For God’s sake, let us sit upon the ground
And tell sad stories of the death of kings;
How some have been deposed; some slain in war,
Some haunted by the ghosts they have deposed;
Some poison’d by their wives: some sleeping kill’d;
All murder’d: for within the hollow crown
That rounds the mortal temples of a king
Keeps Death his court and there the antic sits,
Scoffing his state and grinning at his pomp,
Allowing him a breath, a little scene,
To monarchise, be fear’d and kill with looks,
Infusing him with self and vain conceit,
As if this flesh which walls about our life,
Were brass impregnable, and humour’d thus
Comes at the last and with a little pin
Bores through his castle wall, and farewell king!
These lines from Act III of Richard II have been chosen by director, Rupert Goold, to also serve as a prologue to BBC Television’s 2012 production of William Shakespeare’s play. This production is the first of three TV films under the title, The Hollow Crown, also taking in Henry IV parts I & II as well as Henry V. Richard speaks these words on a Welsh beach as he arrives back from campaigning in Ireland to learn that his cousin, Henry Bolingbroke, has returned from exile to reclaim the estates, taken from him earlier by the king.
This beginning, and the style of what follows, evidence an approach that places Richard in a historical flow. He doesn’t just materialise at the beginning of Act I. He’s been king since he was 10 years old. He has ridden out to put down The Peasants Revolt when not yet 16. He has ridden out the attempts of the Lords Appellant to take control of government. And in 1398, in his 32nd year, when the play commences, he is confident in his empowerment by the divine right of kings. Yet the prologue tells us that history, like justice, is blind. It tells us that a king’s divine right may be challenged if that right is not tempered by care and charity. Indeed, the warning is echoed by Richard’s successor, Bolingbroke, as Henry IV, when he reflects, ‘Uneasy lies the head that wears a crown.’ And he should know.
So Shakespeare understood then that what happened between Richard and Bolingbroke at the conclusion of the 14th century would reverberate on English, British and European history – not just through the ensuing Wars of the Roses – but far beyond that. And the Bard of Avon is wonderfully well assisted in bringing this least-produced of the ‘history plays’ to the screen by director, Rupert Goold and co-producer, Sam Mendes. Goold’s knowledge and working experience of Shakespeare and Mendes’ feel for visual narrative combine to achieve a compelling, organic account of how history is made by two men – not myths – but men whose very polarity obliges them to collide. Ben Whishaw as Richard, portrays a monarch grown disinterested by his power. When his uncle, John of Gaunt (Patrick Stewart) dies, Richard, already having mocked the dying man, confiscates his estates and possessions to bolster his failing exchequer. Gaunt’s son, Bolingbroke, is banished and disinherited.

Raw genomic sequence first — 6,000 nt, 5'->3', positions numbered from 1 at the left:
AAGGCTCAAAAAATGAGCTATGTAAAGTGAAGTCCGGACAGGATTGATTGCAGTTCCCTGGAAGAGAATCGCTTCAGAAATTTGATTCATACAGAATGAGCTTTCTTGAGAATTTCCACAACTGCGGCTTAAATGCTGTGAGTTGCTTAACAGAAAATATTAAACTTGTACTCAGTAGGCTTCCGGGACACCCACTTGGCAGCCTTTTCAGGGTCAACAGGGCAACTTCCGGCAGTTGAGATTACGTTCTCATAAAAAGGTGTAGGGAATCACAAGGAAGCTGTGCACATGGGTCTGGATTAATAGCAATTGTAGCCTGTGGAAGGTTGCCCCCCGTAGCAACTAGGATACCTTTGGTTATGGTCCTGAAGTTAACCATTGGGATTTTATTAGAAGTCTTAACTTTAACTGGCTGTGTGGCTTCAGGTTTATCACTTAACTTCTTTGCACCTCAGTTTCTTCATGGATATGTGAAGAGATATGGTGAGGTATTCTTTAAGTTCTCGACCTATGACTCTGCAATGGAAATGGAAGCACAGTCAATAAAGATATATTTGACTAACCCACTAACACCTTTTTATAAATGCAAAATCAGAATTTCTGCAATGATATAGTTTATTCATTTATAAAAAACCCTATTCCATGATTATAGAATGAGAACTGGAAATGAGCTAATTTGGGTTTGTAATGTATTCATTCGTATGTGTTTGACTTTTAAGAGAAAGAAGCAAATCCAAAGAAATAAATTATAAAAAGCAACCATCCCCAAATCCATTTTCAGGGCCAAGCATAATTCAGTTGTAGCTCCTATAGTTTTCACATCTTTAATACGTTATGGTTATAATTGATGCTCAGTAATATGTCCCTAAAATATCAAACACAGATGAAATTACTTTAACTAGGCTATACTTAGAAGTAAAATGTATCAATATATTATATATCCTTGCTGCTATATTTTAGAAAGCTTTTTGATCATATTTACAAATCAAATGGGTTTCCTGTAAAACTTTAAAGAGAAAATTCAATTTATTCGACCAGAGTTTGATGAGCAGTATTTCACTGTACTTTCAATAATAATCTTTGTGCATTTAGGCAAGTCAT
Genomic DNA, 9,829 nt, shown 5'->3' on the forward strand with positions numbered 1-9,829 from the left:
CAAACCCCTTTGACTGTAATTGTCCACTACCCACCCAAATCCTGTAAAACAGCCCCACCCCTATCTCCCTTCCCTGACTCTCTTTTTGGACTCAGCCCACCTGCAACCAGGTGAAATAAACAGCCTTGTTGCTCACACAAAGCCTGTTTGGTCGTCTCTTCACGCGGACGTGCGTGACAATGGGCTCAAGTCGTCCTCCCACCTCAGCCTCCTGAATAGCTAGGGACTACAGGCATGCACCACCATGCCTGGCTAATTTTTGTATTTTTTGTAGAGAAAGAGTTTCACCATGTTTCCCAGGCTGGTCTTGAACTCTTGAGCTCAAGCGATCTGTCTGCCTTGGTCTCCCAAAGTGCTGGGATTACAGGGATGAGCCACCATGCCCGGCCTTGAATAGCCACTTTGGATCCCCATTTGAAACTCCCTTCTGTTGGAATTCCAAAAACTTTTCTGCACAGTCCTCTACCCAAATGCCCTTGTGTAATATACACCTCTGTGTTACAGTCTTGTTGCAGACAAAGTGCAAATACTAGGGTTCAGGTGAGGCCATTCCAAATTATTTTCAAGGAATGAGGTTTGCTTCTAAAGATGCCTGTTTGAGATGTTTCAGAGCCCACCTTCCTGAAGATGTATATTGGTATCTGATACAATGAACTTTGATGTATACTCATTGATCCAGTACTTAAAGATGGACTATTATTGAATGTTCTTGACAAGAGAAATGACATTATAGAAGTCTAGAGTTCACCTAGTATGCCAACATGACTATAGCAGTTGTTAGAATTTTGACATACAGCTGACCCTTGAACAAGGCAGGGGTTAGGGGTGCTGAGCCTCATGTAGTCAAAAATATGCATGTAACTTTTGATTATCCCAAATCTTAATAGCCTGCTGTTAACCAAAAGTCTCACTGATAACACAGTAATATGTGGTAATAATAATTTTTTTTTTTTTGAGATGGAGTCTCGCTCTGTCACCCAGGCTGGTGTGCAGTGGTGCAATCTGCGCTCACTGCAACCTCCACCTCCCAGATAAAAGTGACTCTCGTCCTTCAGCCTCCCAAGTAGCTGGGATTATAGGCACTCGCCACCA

What Richard does appear to be concerned with though, is developing a martyrdom complex. He appears frequently in flowing, white robes and makes extravagant gestures to the heavens. His fascination, in an early scene, with a painting of the death of Saint Sebastian, is an eerie augury for his own death. I was struck by a similarity in the way Whishaw plays these scenes and the way Peter O’Toole plays similar scenes in both Lawrence of Arabia and The Ruling Class. I suspect that may be something to do with Sam Mendes – who in turn may have been channelling Ken Russell? In any event, it’s clear that Richard is unfit for the role of king. When he hands over the crown to Henry, he does so as a peevish child.
So. What of Henry Bolingbroke? In the hands of Rory Kinnear, he is at first staunchly loyal to Richard and then incrementally more and more guilty as his quest to restore his name, his honour, transforms into his usurping the throne – almost as if by accident. One fault of the production is that we never get to see the crowds or the armies that would support a popular uprising and that does detract from the central proposition that the two protagonists are irrevocably bound as opposites. Shakespeare then arranges Richard’s murder to echo the death of Thomas Beckett at the hands of an earlier Henry; Zealous supporters interpreting the king’s words to rid him of a troublesome burden. Probably safer in Tudor times to rationalise regicide that way, than suggest, as historians do now, that Richard was killed by starvation and neglect, wasting in the dungeons of Pontefract Castle.
A sumptuous production then, filmed mostly on location, with excellent leads and great support from the likes of David Suchet as York and Patrick Stewart as Gaunt.(His ‘scepter’d isle’ monologue delivered as a tragic valedictory is a brilliant thing) This bodes well for the following two films which I hope to view in the next few weeks.